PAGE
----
Big-screen envy

December 06, 2006

Any family headed to the nearest big-box store to replace an aging television can surely relate to the current standoff between the Maryland Stadium Authority and the Baltimore Orioles over how best to replace the 14-year-old Sony JumboTron at Camden Yards. The MSA (let's call the agency Mom) wants that perfectly nice Mitsubishi DiamondVision. Dad (Orioles owner Peter Angelos) wants something bigger and more cutting-edge with all the cool stuff like high-definition technology.

The only difference is that this particular couple has lawyers. So if Mom goes through with her purchase later this week, Dad has promised to take her to arbitration. Now that's a conversation you don't hear in the aisles of your typical electronics store everyday.

As usual with family tiffs, the best policy is for both sides to compromise. The MSA has no business buying such an important stadium amenity without the Orioles' explicit approval. Scoreboards are a major part of the ballpark experience. It also makes sense to consider updating the entire display and not just the big-screen TV as Mr. Angelos apparently wants to do.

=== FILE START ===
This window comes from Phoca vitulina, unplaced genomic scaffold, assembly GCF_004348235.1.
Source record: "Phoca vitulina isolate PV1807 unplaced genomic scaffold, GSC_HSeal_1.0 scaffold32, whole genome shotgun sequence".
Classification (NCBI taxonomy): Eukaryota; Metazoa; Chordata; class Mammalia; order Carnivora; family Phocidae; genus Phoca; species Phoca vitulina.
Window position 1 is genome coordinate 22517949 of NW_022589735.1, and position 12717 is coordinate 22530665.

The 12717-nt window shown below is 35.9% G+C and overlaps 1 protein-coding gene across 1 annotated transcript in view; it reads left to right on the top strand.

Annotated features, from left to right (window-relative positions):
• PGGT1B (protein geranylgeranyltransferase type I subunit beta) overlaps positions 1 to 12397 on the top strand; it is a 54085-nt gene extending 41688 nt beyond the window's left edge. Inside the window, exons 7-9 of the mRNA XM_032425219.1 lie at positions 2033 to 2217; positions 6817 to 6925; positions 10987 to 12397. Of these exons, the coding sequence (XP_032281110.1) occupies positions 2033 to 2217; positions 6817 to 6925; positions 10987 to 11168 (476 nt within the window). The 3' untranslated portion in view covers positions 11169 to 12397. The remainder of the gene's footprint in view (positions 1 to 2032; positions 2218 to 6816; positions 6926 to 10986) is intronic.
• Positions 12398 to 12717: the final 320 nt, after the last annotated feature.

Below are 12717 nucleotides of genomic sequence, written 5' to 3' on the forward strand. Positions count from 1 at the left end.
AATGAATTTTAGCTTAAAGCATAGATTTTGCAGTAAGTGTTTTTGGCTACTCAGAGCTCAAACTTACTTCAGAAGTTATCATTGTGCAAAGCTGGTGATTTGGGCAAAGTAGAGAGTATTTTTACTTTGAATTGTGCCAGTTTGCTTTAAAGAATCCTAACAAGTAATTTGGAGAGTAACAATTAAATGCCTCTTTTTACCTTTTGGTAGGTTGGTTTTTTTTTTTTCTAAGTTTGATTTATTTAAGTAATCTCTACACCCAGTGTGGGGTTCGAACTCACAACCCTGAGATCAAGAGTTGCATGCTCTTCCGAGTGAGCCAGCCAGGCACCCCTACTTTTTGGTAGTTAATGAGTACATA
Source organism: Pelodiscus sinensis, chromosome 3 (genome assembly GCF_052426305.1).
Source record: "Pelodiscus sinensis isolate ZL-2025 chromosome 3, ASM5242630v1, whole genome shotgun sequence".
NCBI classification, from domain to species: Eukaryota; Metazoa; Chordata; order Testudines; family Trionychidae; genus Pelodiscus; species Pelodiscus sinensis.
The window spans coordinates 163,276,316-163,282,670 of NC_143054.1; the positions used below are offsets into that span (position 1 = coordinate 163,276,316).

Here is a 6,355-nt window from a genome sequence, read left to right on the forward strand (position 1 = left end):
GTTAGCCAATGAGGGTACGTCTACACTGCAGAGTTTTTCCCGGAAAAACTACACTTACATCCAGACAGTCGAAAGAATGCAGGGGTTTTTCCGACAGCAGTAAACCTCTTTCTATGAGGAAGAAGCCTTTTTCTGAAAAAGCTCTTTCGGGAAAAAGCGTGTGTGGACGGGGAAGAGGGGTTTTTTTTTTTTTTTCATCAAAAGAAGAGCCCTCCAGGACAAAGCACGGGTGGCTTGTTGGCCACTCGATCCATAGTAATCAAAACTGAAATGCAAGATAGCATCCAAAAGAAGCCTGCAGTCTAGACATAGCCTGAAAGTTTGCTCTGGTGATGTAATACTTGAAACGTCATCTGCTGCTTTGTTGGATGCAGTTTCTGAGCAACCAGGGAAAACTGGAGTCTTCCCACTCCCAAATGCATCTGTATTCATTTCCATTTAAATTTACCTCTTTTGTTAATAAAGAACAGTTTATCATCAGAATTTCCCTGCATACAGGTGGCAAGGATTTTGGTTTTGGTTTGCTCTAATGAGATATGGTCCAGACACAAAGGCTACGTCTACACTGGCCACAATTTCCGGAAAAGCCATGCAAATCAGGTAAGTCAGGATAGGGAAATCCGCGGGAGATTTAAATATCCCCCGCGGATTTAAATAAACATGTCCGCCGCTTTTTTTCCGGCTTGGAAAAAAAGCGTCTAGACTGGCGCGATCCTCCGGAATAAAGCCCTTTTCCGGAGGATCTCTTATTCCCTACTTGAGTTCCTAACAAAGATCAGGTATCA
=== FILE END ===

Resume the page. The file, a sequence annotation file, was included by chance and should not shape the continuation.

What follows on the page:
But there also ought to be limits on this audiovisual extravaganza. The stadium authority may be legally obligated to maintain the scoreboard to within the top quartile of ballparks but, unless the Orioles are willing to share the cost, that doesn't mean it has to be the envy of all the other billionaire club owners. Fortunately, the Orioles have expressed some interest in helping foot the bill (and paying to keep the JumboTron working until a more attractive replacement is found). That's a step in the right direction - if the club is serious about coming up with the cash.

No doubt Baltimore baseball fans will appreciate a high-tech scoreboard, but they'd probably enjoy a winning baseball team even more, and that's where Mr. Angelos ought to devote his attention. Watching the Orioles get pummeled by the Yankees is no more enjoyable on a high definition LCD TV than on an old black-and-white Sylvania. That's something we bet the whole family can agree on.

Baltimore Sun Articles
Please note the green-lined linked article text has been applied commercially without any involvement from our newsroom editors, reporters or any other editorial staff.